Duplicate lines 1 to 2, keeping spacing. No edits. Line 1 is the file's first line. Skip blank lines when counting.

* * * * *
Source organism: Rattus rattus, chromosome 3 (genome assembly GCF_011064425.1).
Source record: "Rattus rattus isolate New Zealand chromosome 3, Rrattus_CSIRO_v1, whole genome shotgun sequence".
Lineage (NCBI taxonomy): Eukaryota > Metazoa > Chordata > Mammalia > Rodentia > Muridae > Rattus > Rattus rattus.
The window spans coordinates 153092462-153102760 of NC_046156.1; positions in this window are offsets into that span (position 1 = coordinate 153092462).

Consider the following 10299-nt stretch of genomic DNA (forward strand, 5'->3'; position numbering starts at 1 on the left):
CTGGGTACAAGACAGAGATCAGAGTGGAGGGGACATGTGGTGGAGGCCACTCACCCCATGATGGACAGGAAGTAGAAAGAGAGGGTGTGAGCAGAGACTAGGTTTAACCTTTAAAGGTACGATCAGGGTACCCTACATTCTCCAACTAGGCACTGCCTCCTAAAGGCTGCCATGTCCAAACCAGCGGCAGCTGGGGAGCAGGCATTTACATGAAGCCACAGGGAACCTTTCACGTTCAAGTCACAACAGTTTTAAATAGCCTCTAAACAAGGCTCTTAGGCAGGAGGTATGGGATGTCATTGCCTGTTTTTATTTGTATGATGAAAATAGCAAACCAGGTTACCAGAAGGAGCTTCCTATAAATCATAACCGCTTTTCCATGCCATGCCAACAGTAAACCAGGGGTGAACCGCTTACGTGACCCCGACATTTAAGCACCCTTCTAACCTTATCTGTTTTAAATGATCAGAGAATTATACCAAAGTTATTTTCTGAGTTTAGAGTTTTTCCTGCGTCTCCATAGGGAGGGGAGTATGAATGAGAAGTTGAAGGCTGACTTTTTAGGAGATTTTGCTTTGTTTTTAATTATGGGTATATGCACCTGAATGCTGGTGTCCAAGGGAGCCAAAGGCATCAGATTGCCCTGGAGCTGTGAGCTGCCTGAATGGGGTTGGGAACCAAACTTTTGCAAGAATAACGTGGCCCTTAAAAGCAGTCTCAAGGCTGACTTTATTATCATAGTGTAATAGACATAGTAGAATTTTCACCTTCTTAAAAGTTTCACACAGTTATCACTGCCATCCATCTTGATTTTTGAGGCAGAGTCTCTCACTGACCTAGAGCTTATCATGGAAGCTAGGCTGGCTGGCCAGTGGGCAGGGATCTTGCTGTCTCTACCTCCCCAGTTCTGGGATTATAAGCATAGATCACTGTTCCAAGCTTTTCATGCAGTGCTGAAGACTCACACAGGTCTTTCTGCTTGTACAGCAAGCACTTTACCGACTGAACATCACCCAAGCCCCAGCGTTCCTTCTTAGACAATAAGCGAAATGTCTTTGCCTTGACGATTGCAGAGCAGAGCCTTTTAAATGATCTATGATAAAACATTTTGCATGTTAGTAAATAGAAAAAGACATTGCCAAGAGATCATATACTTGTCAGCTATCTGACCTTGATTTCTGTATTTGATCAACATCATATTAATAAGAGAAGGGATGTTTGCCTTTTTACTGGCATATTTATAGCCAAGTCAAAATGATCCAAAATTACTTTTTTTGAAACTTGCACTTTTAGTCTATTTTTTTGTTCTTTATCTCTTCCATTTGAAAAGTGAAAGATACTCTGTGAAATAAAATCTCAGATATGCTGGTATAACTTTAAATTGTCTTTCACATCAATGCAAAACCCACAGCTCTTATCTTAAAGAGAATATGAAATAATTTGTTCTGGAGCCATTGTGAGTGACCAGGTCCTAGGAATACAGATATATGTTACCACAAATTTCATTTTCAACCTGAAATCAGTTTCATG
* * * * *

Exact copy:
Source organism: Rattus rattus, chromosome 3 (genome assembly GCF_011064425.1).
Source record: "Rattus rattus isolate New Zealand chromosome 3, Rrattus_CSIRO_v1, whole genome shotgun sequence".